So, after being introduced to some type of Swiss tea (which tasted like chammomile), we were off. After taking about three steps from the apartment property, we were at a tram station, which consisted of a trash can and the most confusing automated ticket dispenser any company could have devised (perhaps AT&T designed it). Although it only had three buttons, the instructions were terrible (they said something like: 1) insert money 2) press buttons 3) take ticket. I am convinced that the entire 12th year of each Swiss child is spent mastering this machine). (As an interesting side-note, the machines will no longer take 5 Franc coins because some Russian ruble coin would also work. It turns out (so I have been told), that about 500,000 Francs were lost before they disabled the feature -- now they are fixing all the machines at a cost of 5,000,000 Francs).

So, we arrived at the conference and took our seats. The opening talk was about providing software support to making programming easier. The talk centered on the notion that the editor should be able to use spare CPU cycles and figure out what you were typing and present it to you in a more readable fashion. For example, the software should detect when you use a variable w/o declaring it first, and present it to you in a fashion that works for you.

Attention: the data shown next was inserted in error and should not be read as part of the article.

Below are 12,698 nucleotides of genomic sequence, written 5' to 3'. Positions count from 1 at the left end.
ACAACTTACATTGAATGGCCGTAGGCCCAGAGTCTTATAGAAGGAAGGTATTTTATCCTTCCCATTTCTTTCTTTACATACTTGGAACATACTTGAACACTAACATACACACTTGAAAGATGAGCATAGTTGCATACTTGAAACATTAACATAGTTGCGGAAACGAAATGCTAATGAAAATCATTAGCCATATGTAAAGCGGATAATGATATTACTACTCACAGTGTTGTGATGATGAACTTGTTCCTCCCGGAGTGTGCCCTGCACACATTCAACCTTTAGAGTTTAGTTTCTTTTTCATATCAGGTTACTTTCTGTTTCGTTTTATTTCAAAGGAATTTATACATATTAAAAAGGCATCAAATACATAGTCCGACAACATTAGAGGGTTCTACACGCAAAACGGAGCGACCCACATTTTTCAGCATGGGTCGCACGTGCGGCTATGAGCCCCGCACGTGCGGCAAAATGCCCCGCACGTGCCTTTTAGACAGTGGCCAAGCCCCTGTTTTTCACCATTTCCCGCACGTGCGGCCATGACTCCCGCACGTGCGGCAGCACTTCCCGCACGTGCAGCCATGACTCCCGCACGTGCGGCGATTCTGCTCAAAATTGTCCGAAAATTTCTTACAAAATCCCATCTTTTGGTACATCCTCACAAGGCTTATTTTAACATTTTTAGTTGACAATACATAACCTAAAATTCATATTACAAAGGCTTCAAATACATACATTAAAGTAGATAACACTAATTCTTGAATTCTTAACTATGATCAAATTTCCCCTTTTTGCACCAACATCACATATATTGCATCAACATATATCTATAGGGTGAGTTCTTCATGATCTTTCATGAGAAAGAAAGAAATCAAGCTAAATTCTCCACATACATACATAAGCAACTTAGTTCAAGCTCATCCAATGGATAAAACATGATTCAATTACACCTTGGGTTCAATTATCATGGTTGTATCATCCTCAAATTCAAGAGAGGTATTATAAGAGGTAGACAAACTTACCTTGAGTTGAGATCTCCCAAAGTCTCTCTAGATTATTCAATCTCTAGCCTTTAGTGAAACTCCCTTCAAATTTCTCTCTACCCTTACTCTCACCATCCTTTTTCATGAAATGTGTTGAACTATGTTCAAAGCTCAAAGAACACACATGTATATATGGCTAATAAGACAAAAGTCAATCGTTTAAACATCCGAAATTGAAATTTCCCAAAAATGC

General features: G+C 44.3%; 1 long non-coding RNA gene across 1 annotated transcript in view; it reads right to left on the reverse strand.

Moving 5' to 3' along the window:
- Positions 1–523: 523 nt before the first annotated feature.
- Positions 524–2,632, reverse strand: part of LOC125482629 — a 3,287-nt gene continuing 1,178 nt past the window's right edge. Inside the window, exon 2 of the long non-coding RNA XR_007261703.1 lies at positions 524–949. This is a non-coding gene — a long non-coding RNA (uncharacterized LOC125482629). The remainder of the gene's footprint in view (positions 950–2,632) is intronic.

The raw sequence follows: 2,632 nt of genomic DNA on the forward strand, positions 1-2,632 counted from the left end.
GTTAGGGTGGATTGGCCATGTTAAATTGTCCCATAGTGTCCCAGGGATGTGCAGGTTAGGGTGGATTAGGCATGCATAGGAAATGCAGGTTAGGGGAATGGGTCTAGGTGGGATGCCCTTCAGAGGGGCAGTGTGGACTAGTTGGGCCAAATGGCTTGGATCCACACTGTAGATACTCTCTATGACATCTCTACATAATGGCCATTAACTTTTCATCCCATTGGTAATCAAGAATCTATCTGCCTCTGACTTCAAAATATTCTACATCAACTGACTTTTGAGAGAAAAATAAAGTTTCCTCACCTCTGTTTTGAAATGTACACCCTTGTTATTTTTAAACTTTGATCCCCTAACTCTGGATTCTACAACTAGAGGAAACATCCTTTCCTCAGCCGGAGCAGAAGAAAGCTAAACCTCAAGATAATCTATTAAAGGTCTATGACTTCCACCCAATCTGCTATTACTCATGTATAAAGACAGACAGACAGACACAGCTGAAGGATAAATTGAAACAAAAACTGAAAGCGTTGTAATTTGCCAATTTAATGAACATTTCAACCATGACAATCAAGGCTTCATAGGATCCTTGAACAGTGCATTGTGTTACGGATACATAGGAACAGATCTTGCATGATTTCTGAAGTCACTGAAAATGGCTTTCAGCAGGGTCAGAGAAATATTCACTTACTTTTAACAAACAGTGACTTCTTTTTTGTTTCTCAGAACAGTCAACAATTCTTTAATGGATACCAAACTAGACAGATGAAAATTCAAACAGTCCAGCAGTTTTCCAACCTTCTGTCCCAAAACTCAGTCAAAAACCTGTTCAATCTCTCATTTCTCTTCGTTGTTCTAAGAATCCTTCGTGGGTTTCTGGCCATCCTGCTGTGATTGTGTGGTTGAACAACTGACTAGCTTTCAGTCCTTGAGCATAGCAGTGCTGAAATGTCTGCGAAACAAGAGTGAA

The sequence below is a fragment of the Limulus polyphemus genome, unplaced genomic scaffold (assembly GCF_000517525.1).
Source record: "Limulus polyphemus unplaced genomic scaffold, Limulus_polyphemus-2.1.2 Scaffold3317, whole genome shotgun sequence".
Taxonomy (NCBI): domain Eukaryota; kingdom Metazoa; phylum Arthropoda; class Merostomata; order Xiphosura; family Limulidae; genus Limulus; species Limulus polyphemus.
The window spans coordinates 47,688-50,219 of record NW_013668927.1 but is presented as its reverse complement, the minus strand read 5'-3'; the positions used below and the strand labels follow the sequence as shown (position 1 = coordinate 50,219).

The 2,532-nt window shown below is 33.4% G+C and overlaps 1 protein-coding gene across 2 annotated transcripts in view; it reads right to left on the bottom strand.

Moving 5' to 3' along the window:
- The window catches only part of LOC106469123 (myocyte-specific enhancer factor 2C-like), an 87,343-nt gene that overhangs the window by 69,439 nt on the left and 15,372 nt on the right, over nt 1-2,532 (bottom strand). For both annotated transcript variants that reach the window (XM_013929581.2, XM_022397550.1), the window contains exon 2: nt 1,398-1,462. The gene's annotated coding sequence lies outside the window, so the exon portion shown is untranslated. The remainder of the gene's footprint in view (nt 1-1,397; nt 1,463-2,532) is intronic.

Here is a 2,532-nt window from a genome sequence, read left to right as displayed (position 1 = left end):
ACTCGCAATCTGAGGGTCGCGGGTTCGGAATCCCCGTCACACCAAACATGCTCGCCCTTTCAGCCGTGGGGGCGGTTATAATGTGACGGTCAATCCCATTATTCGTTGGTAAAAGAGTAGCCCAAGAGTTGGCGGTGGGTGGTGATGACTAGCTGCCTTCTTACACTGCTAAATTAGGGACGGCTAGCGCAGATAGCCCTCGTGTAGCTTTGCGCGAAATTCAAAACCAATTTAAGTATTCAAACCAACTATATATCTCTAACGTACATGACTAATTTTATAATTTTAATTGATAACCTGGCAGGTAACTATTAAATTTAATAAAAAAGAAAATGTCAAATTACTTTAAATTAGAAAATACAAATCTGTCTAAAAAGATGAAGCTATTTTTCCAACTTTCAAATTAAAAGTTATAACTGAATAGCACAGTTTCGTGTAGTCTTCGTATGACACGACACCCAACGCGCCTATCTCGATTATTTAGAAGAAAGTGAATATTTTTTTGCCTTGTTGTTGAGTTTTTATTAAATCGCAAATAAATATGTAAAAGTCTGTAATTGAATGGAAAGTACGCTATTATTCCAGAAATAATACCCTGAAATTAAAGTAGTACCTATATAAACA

A particularly bad example of presenting the code to a reader was 'get phone number' routine (which was either incorrect, or a small part of the entire routine).

The commentary (in a nice grey background box) said something like 'returns the number of digits in the phone number or FALSE'. (The astute reader will immediately realize that it is returning two different types).

The prototype was the following:

static bool getpn(char *str)

The presentation (visually) was pleasing, but it was quickly noted that a nice presentation does not make the code good. It was also noted that proper language design (i.e. not making the code so cryptic by language construct) also precludes the need for much of these ideas.